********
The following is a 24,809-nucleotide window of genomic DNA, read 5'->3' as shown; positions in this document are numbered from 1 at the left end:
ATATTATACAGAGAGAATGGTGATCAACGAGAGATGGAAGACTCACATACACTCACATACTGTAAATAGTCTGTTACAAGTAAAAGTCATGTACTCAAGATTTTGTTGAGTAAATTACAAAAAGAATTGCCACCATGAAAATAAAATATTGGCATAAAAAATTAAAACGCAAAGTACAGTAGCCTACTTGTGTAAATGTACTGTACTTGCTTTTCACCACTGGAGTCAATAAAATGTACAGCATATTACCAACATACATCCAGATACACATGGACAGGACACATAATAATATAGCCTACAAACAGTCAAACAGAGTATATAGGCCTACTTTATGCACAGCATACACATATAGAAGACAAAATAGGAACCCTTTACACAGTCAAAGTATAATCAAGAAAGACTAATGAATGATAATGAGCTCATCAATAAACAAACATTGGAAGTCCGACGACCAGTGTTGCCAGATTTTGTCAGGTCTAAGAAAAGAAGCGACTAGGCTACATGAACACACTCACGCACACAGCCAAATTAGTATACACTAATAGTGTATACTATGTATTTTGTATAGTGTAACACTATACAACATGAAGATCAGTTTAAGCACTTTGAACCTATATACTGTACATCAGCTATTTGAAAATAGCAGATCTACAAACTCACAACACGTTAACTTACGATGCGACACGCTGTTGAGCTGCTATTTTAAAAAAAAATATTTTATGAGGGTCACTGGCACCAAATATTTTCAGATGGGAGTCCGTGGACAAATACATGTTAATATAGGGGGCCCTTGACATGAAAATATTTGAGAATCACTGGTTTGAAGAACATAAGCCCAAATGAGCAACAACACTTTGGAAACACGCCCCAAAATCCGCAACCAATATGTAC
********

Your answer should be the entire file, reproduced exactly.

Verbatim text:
The following is a 24,809-nucleotide window of genomic DNA, read 5'->3' as shown; positions in this document are numbered from 1 at the left end:
ATATTATACAGAGAGAATGGTGATCAACGAGAGATGGAAGACTCACATACACTCACATACTGTAAATAGTCTGTTACAAGTAAAAGTCATGTACTCAAGATTTTGTTGAGTAAATTACAAAAAGAATTGCCACCATGAAAATAAAATATTGGCATAAAAAATTAAAACGCAAAGTACAGTAGCCTACTTGTGTAAATGTACTGTACTTGCTTTTCACCACTGGAGTCAATAAAATGTACAGCATATTACCAACATACATCCAGATACACATGGACAGGACACATAATAATATAGCCTACAAACAGTCAAACAGAGTATATAGGCCTACTTTATGCACAGCATACACATATAGAAGACAAAATAGGAACCCTTTACACAGTCAAAGTATAATCAAGAAAGACTAATGAATGATAATGAGCTCATCAATAAACAAACATTGGAAGTCCGACGACCAGTGTTGCCAGATTTTGTCAGGTCTAAGAAAAGAAGCGACTAGGCTACATGAACACACTCACGCACACAGCCAAATTAGTATACACTAATAGTGTATACTATGTATTTTGTATAGTGTAACACTATACAACATGAAGATCAGTTTAAGCACTTTGAACCTATATACTGTACATCAGCTATTTGAAAATAGCAGATCTACAAACTCACAACACGTTAACTTACGATGCGACACGCTGTTGAGCTGCTATTTTAAAAAAAAATATTTTATGAGGGTCACTGGCACCAAATATTTTCAGATGGGAGTCCGTGGACAAATACATGTTAATATAGGGGGCCCTTGACATGAAAATATTTGAGAATCACTGGTTTGAAGAACATAAGCCCAAATGAGCAACAACACTTTGGAAACACGCCCCAAAATCCGCAACCAATATGTAC